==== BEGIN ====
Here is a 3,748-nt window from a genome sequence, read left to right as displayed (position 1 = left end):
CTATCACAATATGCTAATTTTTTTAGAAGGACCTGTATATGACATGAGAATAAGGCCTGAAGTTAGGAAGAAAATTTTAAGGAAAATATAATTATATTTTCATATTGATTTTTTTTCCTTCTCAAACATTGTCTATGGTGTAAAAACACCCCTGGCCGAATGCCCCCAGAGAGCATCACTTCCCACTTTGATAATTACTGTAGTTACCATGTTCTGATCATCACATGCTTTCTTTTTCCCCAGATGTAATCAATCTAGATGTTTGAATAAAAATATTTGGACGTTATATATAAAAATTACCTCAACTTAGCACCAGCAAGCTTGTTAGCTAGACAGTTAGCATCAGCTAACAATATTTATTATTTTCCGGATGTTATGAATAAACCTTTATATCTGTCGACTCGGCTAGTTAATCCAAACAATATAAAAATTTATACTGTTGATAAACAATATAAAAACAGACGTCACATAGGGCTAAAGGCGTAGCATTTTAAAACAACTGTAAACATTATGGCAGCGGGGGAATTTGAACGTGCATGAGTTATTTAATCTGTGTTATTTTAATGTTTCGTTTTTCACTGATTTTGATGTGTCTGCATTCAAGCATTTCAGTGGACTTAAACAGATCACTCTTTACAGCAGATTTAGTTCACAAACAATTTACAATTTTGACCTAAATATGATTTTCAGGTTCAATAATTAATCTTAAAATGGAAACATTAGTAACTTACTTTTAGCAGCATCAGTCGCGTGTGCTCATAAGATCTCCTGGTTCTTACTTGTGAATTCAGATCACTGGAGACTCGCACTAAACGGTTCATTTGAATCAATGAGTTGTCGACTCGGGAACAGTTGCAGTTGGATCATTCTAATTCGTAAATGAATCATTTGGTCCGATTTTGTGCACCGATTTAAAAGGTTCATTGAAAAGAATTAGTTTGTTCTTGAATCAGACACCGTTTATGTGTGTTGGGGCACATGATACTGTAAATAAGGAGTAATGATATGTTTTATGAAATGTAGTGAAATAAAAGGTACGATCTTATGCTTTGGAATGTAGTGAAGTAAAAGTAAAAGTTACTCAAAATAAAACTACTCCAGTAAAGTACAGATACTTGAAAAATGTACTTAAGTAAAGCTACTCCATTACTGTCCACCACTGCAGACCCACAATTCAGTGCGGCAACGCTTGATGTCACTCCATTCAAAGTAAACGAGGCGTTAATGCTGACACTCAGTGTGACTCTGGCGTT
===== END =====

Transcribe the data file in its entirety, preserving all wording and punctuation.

Here is a 3,748-nt window from a genome sequence, read left to right as displayed (position 1 = left end):
CTATCACAATATGCTAATTTTTTTAGAAGGACCTGTATATGACATGAGAATAAGGCCTGAAGTTAGGAAGAAAATTTTAAGGAAAATATAATTATATTTTCATATTGATTTTTTTTCCTTCTCAAACATTGTCTATGGTGTAAAAACACCCCTGGCCGAATGCCCCCAGAGAGCATCACTTCCCACTTTGATAATTACTGTAGTTACCATGTTCTGATCATCACATGCTTTCTTTTTCCCCAGATGTAATCAATCTAGATGTTTGAATAAAAATATTTGGACGTTATATATAAAAATTACCTCAACTTAGCACCAGCAAGCTTGTTAGCTAGACAGTTAGCATCAGCTAACAATATTTATTATTTTCCGGATGTTATGAATAAACCTTTATATCTGTCGACTCGGCTAGTTAATCCAAACAATATAAAAATTTATACTGTTGATAAACAATATAAAAACAGACGTCACATAGGGCTAAAGGCGTAGCATTTTAAAACAACTGTAAACATTATGGCAGCGGGGGAATTTGAACGTGCATGAGTTATTTAATCTGTGTTATTTTAATGTTTCGTTTTTCACTGATTTTGATGTGTCTGCATTCAAGCATTTCAGTGGACTTAAACAGATCACTCTTTACAGCAGATTTAGTTCACAAACAATTTACAATTTTGACCTAAATATGATTTTCAGGTTCAATAATTAATCTTAAAATGGAAACATTAGTAACTTACTTTTAGCAGCATCAGTCGCGTGTGCTCATAAGATCTCCTGGTTCTTACTTGTGAATTCAGATCACTGGAGACTCGCACTAAACGGTTCATTTGAATCAATGAGTTGTCGACTCGGGAACAGTTGCAGTTGGATCATTCTAATTCGTAAATGAATCATTTGGTCCGATTTTGTGCACCGATTTAAAAGGTTCATTGAAAAGAATTAGTTTGTTCTTGAATCAGACACCGTTTATGTGTGTTGGGGCACATGATACTGTAAATAAGGAGTAATGATATGTTTTATGAAATGTAGTGAAATAAAAGGTACGATCTTATGCTTTGGAATGTAGTGAAGTAAAAGTAAAAGTTACTCAAAATAAAACTACTCCAGTAAAGTACAGATACTTGAAAAATGTACTTAAGTAAAGCTACTCCATTACTGTCCACCACTGCAGACCCACAATTCAGTGCGGCAACGCTTGATGTCACTCCATTCAAAGTAAACGAGGCGTTAATGCTGACACTCAGTGTGACTCTGGCGTT